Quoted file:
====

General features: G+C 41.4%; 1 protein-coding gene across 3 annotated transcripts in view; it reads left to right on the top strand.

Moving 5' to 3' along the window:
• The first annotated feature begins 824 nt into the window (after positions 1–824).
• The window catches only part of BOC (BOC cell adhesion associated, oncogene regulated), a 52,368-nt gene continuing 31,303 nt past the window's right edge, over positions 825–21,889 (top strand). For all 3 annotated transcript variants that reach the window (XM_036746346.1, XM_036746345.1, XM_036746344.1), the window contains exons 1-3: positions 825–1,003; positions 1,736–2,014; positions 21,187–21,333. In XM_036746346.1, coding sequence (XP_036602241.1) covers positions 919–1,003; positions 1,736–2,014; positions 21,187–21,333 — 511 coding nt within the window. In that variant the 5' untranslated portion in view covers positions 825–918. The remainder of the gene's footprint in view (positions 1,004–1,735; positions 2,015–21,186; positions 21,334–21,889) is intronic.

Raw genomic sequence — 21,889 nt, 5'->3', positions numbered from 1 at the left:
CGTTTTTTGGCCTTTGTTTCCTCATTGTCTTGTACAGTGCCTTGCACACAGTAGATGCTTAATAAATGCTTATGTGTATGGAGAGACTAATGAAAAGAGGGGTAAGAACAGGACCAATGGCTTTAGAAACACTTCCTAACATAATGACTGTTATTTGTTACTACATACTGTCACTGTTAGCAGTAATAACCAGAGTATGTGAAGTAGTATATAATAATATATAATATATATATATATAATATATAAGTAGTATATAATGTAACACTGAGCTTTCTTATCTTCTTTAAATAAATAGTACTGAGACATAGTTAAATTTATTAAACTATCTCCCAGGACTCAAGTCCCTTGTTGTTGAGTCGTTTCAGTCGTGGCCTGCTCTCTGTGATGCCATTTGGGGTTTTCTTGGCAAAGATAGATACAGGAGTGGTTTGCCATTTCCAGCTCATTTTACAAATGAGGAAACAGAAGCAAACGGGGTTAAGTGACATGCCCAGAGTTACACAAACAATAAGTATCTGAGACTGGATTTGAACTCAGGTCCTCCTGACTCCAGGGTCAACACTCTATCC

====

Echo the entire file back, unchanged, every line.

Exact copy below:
General features: G+C 41.4%; 1 protein-coding gene across 3 annotated transcripts in view; it reads left to right on the top strand.

Moving 5' to 3' along the window:
• The first annotated feature begins 824 nt into the window (after positions 1–824).
• The window catches only part of BOC (BOC cell adhesion associated, oncogene regulated), a 52,368-nt gene continuing 31,303 nt past the window's right edge, over positions 825–21,889 (top strand). For all 3 annotated transcript variants that reach the window (XM_036746346.1, XM_036746345.1, XM_036746344.1), the window contains exons 1-3: positions 825–1,003; positions 1,736–2,014; positions 21,187–21,333. In XM_036746346.1, coding sequence (XP_036602241.1) covers positions 919–1,003; positions 1,736–2,014; positions 21,187–21,333 — 511 coding nt within the window. In that variant the 5' untranslated portion in view covers positions 825–918. The remainder of the gene's footprint in view (positions 1,004–1,735; positions 2,015–21,186; positions 21,334–21,889) is intronic.

Raw genomic sequence — 21,889 nt, 5'->3', positions numbered from 1 at the left:
CGTTTTTTGGCCTTTGTTTCCTCATTGTCTTGTACAGTGCCTTGCACACAGTAGATGCTTAATAAATGCTTATGTGTATGGAGAGACTAATGAAAAGAGGGGTAAGAACAGGACCAATGGCTTTAGAAACACTTCCTAACATAATGACTGTTATTTGTTACTACATACTGTCACTGTTAGCAGTAATAACCAGAGTATGTGAAGTAGTATATAATAATATATAATATATATATATATAATATATAAGTAGTATATAATGTAACACTGAGCTTTCTTATCTTCTTTAAATAAATAGTACTGAGACATAGTTAAATTTATTAAACTATCTCCCAGGACTCAAGTCCCTTGTTGTTGAGTCGTTTCAGTCGTGGCCTGCTCTCTGTGATGCCATTTGGGGTTTTCTTGGCAAAGATAGATACAGGAGTGGTTTGCCATTTCCAGCTCATTTTACAAATGAGGAAACAGAAGCAAACGGGGTTAAGTGACATGCCCAGAGTTACACAAACAATAAGTATCTGAGACTGGATTTGAACTCAGGTCCTCCTGACTCCAGGGTCAACACTCTATCC